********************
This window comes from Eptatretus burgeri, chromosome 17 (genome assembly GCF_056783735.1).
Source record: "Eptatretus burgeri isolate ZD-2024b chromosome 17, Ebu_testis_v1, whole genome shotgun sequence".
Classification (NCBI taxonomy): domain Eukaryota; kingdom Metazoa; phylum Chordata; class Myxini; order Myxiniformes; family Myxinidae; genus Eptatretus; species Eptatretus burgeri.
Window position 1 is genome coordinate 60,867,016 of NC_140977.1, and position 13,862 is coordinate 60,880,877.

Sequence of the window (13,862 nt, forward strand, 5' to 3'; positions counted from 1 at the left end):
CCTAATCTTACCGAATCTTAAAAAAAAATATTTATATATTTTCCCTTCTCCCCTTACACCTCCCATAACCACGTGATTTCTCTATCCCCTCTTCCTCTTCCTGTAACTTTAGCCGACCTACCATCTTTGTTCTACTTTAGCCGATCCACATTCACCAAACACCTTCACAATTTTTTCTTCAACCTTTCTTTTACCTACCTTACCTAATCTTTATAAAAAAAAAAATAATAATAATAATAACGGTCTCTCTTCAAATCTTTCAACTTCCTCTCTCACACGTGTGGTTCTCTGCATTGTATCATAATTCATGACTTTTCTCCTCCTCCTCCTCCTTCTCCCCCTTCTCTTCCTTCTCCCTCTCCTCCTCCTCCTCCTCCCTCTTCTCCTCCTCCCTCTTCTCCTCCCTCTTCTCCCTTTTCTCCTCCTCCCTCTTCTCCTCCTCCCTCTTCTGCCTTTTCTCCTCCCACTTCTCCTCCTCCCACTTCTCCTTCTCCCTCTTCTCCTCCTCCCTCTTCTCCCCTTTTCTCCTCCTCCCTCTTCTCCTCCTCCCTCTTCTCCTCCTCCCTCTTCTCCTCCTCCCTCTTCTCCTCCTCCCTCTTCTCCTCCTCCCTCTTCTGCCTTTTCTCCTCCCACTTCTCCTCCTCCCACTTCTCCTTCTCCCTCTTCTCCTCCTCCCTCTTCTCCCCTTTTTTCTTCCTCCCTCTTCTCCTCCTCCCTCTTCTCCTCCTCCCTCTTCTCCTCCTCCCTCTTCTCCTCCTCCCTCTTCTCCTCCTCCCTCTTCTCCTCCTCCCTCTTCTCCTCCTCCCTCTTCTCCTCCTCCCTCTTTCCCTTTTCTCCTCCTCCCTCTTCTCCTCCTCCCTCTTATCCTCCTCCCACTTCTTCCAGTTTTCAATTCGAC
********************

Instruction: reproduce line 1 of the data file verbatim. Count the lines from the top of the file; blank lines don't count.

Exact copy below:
This window comes from Eptatretus burgeri, chromosome 17 (genome assembly GCF_056783735.1).